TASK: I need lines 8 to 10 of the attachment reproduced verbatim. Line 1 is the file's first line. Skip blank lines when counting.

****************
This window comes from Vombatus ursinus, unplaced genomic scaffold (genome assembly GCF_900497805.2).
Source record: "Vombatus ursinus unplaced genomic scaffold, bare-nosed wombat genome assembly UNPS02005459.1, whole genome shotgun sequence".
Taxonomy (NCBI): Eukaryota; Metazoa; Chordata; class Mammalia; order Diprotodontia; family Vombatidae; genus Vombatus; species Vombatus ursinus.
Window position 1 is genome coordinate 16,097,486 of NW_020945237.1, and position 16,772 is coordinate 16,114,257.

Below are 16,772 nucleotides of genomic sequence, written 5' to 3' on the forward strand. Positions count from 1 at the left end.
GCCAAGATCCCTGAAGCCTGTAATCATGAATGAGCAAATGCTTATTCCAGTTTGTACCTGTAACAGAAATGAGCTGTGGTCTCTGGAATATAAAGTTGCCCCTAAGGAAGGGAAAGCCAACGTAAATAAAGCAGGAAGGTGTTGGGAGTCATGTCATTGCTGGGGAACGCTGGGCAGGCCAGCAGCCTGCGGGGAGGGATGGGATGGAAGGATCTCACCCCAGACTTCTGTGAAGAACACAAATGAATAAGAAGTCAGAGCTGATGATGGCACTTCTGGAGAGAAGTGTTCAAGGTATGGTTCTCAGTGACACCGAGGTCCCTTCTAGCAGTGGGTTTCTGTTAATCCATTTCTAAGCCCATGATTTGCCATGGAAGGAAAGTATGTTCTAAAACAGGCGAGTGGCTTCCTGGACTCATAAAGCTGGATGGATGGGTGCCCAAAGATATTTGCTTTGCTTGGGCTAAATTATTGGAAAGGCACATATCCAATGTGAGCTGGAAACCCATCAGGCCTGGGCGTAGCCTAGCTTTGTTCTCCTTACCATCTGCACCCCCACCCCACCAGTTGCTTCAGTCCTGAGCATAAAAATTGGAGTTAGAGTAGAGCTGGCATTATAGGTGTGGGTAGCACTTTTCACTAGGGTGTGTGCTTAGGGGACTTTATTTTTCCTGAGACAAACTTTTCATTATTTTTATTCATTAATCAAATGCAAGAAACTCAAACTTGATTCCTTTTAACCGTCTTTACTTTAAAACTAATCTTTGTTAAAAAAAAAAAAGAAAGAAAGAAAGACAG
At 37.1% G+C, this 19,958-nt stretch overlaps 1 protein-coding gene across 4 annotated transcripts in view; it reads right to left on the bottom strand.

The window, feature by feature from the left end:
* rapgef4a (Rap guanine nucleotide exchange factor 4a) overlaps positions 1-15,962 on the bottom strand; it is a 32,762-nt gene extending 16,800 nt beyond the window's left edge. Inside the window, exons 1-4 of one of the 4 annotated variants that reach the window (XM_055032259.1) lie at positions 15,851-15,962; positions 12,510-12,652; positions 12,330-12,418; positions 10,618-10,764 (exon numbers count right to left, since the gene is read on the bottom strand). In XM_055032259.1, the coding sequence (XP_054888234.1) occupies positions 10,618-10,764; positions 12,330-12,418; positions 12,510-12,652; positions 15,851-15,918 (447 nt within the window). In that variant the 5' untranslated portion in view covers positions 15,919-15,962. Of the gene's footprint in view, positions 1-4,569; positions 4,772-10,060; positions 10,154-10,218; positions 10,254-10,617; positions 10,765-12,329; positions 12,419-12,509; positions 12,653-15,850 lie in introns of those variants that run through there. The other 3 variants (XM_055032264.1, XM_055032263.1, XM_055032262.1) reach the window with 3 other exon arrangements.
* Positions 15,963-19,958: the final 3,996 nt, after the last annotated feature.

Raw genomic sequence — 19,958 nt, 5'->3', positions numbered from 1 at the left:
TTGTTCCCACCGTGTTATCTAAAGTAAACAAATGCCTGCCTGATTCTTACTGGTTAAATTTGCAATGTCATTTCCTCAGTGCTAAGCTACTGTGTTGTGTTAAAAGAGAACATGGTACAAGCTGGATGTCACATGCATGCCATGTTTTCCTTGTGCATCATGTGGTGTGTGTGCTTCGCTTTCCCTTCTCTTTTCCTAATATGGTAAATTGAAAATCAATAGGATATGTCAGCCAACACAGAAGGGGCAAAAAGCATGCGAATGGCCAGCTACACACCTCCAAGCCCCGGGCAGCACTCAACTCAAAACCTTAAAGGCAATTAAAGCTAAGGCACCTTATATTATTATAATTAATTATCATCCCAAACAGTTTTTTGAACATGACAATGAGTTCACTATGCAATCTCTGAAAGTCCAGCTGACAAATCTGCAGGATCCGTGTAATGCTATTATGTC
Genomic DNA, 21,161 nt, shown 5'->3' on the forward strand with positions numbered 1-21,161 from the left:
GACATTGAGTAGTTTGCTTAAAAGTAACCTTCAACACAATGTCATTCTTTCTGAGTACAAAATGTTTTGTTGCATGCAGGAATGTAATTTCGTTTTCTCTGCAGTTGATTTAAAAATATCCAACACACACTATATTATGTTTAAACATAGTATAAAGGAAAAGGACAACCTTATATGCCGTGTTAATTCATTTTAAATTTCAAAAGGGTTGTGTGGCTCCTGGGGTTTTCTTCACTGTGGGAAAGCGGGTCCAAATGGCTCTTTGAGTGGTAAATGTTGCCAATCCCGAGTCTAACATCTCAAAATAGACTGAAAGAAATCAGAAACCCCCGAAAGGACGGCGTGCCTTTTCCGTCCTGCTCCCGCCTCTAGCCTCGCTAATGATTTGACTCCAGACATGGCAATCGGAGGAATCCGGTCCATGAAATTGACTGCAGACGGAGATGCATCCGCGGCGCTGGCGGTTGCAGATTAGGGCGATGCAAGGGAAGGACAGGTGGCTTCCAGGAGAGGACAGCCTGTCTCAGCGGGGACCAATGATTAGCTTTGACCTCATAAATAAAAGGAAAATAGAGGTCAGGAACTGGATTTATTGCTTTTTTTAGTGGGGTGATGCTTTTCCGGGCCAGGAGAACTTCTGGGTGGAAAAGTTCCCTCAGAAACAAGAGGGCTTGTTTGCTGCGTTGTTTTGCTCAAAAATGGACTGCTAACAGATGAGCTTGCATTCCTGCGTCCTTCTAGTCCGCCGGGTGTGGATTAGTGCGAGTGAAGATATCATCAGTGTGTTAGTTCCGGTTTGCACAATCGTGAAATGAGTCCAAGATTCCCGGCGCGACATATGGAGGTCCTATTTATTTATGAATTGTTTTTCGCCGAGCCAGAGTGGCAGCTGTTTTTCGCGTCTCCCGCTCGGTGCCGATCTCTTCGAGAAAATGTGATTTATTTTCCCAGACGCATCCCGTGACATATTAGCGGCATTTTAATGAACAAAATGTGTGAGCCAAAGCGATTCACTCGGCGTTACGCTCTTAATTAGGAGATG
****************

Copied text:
The window, feature by feature from the left end:
* rapgef4a (Rap guanine nucleotide exchange factor 4a) overlaps positions 1-15,962 on the bottom strand; it is a 32,762-nt gene extending 16,800 nt beyond the window's left edge. Inside the window, exons 1-4 of one of the 4 annotated variants that reach the window (XM_055032259.1) lie at positions 15,851-15,962; positions 12,510-12,652; positions 12,330-12,418; positions 10,618-10,764 (exon numbers count right to left, since the gene is read on the bottom strand). In XM_055032259.1, the coding sequence (XP_054888234.1) occupies positions 10,618-10,764; positions 12,330-12,418; positions 12,510-12,652; positions 15,851-15,918 (447 nt within the window). In that variant the 5' untranslated portion in view covers positions 15,919-15,962. Of the gene's footprint in view, positions 1-4,569; positions 4,772-10,060; positions 10,154-10,218; positions 10,254-10,617; positions 10,765-12,329; positions 12,419-12,509; positions 12,653-15,850 lie in introns of those variants that run through there. The other 3 variants (XM_055032264.1, XM_055032263.1, XM_055032262.1) reach the window with 3 other exon arrangements.
* Positions 15,963-19,958: the final 3,996 nt, after the last annotated feature.